Is the UK doomed without tech giants?

Lowland’s James Henderson identifies companies at the cutting-edge of tech in the UK and explains how to spot a company utilising tech well.

The main US index, the S&P 500, has a 22% weighting in technology companies, while the UK FTSE All Share has only 1%. The companies driving change and expanding fast in recent years have been the tech giants, such as Apple, Google and Amazon. Such companies, among others, have been central to the outperformance of US equities over UK stocks in the past five years-plus, which has fuelled a belief among some people that the UK will be a continual underperformer.

The strange thing is that the UK has been home to many of the great tech advances, yet they have rarely been commercialised into successful tech companies. The reasons are much debated. The lack of an investor audience with suitably deep pockets and the patience for the long-term investment in tech may be a factor.

Many UK equity investors want to see cash generation and resulting dividends from companies they invest in, but tech companies in the early days absorb cash and often need to return to investors for further capital injections. When these injections are not forthcoming, the business may be sold to an overseas company.

The management team has often been an issue with start-ups. An inventor bursting with ideas may not have the management qualities needed to grow a business beyond the early stages.

In the UK, there are a lack of models to copy. Entrepreneurs who have taken companies all the way have often done so away from the gaze of the stock market, such as Dyson.

Off the beaten track

UK investors should not despair at the minimal tech weighting in the index – there is plenty of cutting-edge tech in the UK that will create real value in the future, but these companies do not reside in the tech sector. Take Rolls-Royce, the development of the Trent engine took years of design and testing., but Boeing and Airbus will be utilising this great tech for years to come. The technology used by British Aerospace is world leading in its area. Elsewhere, AstraZeneca is a world leader in oncology and respiratory research.

A good investment strategy is to find a company with an excellent product that has not been recognised by the market. For instance, one of the most instructive company visits I have ever made was to Croda in the early 1990s. The company had understood the importance and qualities of lanolin (wool wax). This know-how led them to develop the ingredients behind many personal care products. The share price at the time of the visit was 180p, it was around 4800p at the time of writing.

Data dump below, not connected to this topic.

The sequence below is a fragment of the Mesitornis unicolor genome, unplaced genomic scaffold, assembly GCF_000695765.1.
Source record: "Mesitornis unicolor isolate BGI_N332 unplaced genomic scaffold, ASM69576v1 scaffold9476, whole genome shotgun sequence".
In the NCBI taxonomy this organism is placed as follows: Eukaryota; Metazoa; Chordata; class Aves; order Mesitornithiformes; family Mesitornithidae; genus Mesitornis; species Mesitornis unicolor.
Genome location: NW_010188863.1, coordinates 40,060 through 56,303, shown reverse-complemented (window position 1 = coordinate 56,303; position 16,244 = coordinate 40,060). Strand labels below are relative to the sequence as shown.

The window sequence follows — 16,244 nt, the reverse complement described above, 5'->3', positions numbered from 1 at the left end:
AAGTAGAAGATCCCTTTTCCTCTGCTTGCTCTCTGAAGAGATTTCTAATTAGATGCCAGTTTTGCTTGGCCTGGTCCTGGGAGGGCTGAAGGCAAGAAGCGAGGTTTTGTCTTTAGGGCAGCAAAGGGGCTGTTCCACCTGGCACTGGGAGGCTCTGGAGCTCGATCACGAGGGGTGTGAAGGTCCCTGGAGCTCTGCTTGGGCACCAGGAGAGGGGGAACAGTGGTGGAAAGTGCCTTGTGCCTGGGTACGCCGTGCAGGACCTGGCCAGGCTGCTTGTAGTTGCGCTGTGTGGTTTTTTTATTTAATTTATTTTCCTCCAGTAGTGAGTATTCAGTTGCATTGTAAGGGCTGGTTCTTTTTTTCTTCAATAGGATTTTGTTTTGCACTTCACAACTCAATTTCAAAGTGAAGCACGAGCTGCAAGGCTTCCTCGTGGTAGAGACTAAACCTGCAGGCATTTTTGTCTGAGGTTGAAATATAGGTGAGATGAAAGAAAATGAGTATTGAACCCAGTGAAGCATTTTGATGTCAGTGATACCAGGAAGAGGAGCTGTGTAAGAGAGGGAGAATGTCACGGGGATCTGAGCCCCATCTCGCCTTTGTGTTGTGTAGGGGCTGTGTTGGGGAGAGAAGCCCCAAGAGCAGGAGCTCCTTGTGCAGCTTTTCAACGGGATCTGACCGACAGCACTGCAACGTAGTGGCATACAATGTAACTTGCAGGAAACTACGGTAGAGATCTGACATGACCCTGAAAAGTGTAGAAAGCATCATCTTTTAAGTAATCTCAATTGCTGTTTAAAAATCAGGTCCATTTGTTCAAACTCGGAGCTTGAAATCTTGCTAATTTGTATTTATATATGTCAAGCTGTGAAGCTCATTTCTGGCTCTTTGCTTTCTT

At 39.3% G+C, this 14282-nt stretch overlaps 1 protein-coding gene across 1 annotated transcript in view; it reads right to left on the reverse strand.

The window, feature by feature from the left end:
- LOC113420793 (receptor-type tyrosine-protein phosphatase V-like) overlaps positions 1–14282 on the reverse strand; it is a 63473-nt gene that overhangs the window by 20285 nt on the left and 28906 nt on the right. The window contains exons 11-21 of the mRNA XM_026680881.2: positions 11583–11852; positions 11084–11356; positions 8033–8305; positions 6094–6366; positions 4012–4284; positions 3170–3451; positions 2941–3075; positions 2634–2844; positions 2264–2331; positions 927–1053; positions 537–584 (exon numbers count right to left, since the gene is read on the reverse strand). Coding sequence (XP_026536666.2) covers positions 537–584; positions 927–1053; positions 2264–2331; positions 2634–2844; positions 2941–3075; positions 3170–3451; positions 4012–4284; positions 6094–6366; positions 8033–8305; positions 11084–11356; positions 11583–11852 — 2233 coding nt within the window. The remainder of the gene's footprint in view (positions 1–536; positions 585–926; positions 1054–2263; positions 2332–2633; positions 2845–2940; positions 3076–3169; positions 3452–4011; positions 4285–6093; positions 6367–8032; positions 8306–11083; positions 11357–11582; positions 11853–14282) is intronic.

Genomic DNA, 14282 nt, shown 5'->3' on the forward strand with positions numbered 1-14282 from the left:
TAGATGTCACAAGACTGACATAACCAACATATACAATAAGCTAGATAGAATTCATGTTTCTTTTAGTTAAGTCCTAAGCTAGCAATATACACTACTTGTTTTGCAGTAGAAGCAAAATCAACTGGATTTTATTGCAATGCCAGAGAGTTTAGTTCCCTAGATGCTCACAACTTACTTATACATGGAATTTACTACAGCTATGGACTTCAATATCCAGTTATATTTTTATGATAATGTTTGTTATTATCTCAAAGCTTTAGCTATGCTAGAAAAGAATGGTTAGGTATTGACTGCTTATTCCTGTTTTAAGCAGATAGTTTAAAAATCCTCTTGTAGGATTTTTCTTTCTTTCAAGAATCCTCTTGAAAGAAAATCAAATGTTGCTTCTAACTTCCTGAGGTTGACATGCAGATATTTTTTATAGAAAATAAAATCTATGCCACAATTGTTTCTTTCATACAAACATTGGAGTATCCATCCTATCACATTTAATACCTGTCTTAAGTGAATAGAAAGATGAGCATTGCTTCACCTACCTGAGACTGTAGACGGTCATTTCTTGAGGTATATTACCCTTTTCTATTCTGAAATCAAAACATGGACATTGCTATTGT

Tech innovation in its broadest sense is what good companies do. Firms are successful because they have an excellent product. Tech and its effective application are often the vital ingredient. UK investors need to find companies with robust products that are globally competitive, and that is exactly what we try to do for the Lowland Investment Company portfolio.

How was the service?

A company that applies technology and service to a very high level will have a winning formula. An example in the UK is Hiscox, the insurance company, which we’ve held for nearly two decades. Their application of tech to the underwriting process combined with a real service culture has led to very strong growth and they have created a large retail insurance business in the US. The share price as a result over the past 20 years has gone from 140p to 1600p with very good dividend payments along the way.

Investing in early stage tech is difficult. Good ideas alone will not make for a good company as there are many other ingredients required, including luck. So few succeed because the pure tech space is very competitive, while the life cycle of successful tech may be short because there is always something new coming along.

The winner in new tech often takes all and rewards for winners are massive. However, there is another way and that is to look for businesses utilising a tech they really understand to make themselves an excellent, competitive company.

Fortunately, the UK has another generation of these companies coming through. It is finding such businesses and building a portfolio around them that will future-proof your investments.

James Henderson is co-fund manager of Lowland Investment Company.

Subscribe to Money Observer Magazine

Be the first to receive expert investment news and analysis of shares, funds, regions and strategies we expect to deliver top returns, plus free access to the digital issues on your desktop or via the Money Observer App.

Subscribe now

Add new comment